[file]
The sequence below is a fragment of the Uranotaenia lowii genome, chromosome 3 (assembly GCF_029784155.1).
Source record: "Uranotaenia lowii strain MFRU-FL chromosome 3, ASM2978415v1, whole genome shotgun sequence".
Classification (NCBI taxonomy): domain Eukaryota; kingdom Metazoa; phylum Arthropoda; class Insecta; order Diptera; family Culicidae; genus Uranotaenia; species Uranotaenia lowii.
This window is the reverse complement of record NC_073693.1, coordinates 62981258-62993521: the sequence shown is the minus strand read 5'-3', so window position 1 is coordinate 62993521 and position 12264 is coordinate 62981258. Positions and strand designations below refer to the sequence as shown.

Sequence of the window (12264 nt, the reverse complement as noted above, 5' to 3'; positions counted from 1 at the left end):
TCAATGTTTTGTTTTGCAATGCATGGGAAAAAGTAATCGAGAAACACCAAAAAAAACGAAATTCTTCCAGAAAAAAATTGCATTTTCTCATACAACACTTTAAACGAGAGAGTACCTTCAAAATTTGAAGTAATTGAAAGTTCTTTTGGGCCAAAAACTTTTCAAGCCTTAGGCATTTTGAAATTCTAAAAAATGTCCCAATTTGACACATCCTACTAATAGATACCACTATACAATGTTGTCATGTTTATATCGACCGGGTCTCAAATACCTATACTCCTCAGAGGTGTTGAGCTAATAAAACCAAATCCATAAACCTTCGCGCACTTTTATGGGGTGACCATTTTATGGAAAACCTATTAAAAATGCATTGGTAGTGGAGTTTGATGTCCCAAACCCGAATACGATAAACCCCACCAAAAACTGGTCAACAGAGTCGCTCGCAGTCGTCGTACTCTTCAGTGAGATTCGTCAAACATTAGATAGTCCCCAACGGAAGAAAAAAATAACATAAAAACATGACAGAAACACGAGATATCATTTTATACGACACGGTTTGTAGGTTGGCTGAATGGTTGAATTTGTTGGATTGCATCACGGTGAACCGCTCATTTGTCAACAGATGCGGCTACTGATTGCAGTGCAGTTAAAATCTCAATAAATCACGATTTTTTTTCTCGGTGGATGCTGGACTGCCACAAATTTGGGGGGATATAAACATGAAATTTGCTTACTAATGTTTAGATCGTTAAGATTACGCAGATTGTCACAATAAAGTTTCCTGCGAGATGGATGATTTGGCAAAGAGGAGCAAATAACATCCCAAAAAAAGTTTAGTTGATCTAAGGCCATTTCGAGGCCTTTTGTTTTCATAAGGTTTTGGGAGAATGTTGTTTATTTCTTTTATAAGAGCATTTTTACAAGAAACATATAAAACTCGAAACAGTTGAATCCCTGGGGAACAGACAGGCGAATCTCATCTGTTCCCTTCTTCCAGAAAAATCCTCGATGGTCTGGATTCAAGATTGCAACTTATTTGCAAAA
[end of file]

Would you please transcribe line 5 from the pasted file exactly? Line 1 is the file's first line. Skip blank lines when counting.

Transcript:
Sequence of the window (12264 nt, the reverse complement as noted above, 5' to 3'; positions counted from 1 at the left end):